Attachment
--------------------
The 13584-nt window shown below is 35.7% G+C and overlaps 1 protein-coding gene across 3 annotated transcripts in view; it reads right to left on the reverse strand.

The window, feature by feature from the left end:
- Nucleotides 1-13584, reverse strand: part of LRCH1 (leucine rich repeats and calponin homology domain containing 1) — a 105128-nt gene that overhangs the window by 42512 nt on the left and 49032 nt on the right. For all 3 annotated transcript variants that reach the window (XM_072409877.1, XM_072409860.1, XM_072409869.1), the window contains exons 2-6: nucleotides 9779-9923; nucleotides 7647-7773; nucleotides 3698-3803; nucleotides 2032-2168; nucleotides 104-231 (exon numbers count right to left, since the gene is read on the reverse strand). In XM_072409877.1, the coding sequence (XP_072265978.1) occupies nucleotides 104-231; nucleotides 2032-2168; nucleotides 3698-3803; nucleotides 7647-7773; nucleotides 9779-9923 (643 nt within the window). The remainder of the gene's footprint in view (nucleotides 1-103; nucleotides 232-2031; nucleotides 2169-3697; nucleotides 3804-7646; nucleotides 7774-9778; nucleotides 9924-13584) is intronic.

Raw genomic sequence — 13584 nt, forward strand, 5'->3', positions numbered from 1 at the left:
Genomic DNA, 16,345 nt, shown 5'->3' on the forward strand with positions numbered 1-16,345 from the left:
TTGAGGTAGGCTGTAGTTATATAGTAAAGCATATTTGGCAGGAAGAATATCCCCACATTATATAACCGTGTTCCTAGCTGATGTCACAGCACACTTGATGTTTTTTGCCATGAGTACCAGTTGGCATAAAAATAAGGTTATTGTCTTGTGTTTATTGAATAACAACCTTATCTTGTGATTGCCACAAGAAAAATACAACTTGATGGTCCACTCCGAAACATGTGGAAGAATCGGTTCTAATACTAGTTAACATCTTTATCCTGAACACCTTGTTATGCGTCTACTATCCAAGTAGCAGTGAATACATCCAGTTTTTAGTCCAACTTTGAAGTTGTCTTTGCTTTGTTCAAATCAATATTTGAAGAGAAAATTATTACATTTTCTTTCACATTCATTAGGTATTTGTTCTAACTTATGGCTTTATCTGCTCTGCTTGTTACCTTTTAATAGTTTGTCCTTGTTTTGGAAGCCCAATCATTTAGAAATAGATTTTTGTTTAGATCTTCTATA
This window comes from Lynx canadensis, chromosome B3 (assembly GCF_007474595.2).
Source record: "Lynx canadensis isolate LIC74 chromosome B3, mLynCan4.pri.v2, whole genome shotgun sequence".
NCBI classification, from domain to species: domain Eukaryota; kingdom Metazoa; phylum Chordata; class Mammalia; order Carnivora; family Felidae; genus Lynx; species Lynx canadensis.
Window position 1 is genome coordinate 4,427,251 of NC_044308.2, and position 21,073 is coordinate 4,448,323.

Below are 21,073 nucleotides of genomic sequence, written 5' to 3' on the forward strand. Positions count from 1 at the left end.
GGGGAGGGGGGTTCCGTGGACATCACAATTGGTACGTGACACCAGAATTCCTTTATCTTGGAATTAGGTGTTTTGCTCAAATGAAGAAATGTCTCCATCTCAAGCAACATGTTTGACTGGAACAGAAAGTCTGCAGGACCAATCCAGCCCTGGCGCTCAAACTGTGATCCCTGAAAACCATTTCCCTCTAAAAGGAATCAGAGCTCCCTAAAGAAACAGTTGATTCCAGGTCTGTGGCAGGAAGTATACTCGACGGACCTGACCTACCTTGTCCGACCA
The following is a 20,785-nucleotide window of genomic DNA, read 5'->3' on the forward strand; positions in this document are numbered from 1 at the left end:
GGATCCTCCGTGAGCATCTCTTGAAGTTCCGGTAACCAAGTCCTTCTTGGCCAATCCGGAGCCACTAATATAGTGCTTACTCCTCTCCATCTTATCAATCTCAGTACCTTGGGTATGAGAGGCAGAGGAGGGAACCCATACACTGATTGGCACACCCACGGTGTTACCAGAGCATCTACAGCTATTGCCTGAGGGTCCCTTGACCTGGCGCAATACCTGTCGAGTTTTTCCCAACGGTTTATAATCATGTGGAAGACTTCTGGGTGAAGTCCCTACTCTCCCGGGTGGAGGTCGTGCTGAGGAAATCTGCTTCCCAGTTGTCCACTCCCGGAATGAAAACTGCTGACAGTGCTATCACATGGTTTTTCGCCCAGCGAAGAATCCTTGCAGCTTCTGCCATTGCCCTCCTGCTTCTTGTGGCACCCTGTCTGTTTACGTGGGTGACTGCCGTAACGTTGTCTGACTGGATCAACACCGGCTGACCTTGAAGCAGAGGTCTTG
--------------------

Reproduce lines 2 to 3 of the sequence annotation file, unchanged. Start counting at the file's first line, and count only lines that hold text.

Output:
The window, feature by feature from the left end:
- Nucleotides 1-13584, reverse strand: part of LRCH1 (leucine rich repeats and calponin homology domain containing 1) — a 105128-nt gene that overhangs the window by 42512 nt on the left and 49032 nt on the right. For all 3 annotated transcript variants that reach the window (XM_072409877.1, XM_072409860.1, XM_072409869.1), the window contains exons 2-6: nucleotides 9779-9923; nucleotides 7647-7773; nucleotides 3698-3803; nucleotides 2032-2168; nucleotides 104-231 (exon numbers count right to left, since the gene is read on the reverse strand). In XM_072409877.1, the coding sequence (XP_072265978.1) occupies nucleotides 104-231; nucleotides 2032-2168; nucleotides 3698-3803; nucleotides 7647-7773; nucleotides 9779-9923 (643 nt within the window). The remainder of the gene's footprint in view (nucleotides 1-103; nucleotides 232-2031; nucleotides 2169-3697; nucleotides 3804-7646; nucleotides 7774-9778; nucleotides 9924-13584) is intronic.